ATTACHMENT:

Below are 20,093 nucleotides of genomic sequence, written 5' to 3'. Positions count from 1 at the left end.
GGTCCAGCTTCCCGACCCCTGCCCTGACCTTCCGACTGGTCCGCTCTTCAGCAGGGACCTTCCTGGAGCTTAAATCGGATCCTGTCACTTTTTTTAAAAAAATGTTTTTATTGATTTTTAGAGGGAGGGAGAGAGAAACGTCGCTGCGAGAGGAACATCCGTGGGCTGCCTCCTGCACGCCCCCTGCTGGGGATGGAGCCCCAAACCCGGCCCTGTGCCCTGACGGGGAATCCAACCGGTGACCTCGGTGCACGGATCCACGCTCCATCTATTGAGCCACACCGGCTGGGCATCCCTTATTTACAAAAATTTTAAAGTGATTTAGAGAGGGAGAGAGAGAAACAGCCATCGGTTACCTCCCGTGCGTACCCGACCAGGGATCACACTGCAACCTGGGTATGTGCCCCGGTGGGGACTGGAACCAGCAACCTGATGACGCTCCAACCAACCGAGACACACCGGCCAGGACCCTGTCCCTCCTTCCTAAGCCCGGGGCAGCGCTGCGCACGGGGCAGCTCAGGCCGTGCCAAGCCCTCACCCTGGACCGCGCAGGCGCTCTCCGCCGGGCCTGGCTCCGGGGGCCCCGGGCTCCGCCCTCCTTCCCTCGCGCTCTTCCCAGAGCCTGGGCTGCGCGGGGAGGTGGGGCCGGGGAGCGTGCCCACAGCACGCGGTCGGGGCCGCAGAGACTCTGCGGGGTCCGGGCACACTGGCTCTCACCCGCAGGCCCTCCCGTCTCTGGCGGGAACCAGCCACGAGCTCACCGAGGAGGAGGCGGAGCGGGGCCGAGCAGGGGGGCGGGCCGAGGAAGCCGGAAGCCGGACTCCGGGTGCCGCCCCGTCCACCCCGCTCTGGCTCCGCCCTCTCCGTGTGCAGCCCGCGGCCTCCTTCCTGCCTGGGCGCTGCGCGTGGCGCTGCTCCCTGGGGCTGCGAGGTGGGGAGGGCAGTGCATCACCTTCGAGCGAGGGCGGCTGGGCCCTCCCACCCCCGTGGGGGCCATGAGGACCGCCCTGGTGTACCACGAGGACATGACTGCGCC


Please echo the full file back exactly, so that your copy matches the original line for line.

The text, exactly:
Below are 20,093 nucleotides of genomic sequence, written 5' to 3'. Positions count from 1 at the left end.
GGTCCAGCTTCCCGACCCCTGCCCTGACCTTCCGACTGGTCCGCTCTTCAGCAGGGACCTTCCTGGAGCTTAAATCGGATCCTGTCACTTTTTTTAAAAAAATGTTTTTATTGATTTTTAGAGGGAGGGAGAGAGAAACGTCGCTGCGAGAGGAACATCCGTGGGCTGCCTCCTGCACGCCCCCTGCTGGGGATGGAGCCCCAAACCCGGCCCTGTGCCCTGACGGGGAATCCAACCGGTGACCTCGGTGCACGGATCCACGCTCCATCTATTGAGCCACACCGGCTGGGCATCCCTTATTTACAAAAATTTTAAAGTGATTTAGAGAGGGAGAGAGAGAAACAGCCATCGGTTACCTCCCGTGCGTACCCGACCAGGGATCACACTGCAACCTGGGTATGTGCCCCGGTGGGGACTGGAACCAGCAACCTGATGACGCTCCAACCAACCGAGACACACCGGCCAGGACCCTGTCCCTCCTTCCTAAGCCCGGGGCAGCGCTGCGCACGGGGCAGCTCAGGCCGTGCCAAGCCCTCACCCTGGACCGCGCAGGCGCTCTCCGCCGGGCCTGGCTCCGGGGGCCCCGGGCTCCGCCCTCCTTCCCTCGCGCTCTTCCCAGAGCCTGGGCTGCGCGGGGAGGTGGGGCCGGGGAGCGTGCCCACAGCACGCGGTCGGGGCCGCAGAGACTCTGCGGGGTCCGGGCACACTGGCTCTCACCCGCAGGCCCTCCCGTCTCTGGCGGGAACCAGCCACGAGCTCACCGAGGAGGAGGCGGAGCGGGGCCGAGCAGGGGGGCGGGCCGAGGAAGCCGGAAGCCGGACTCCGGGTGCCGCCCCGTCCACCCCGCTCTGGCTCCGCCCTCTCCGTGTGCAGCCCGCGGCCTCCTTCCTGCCTGGGCGCTGCGCGTGGCGCTGCTCCCTGGGGCTGCGAGGTGGGGAGGGCAGTGCATCACCTTCGAGCGAGGGCGGCTGGGCCCTCCCACCCCCGTGGGGGCCATGAGGACCGCCCTGGTGTACCACGAGGACATGACTGCGCC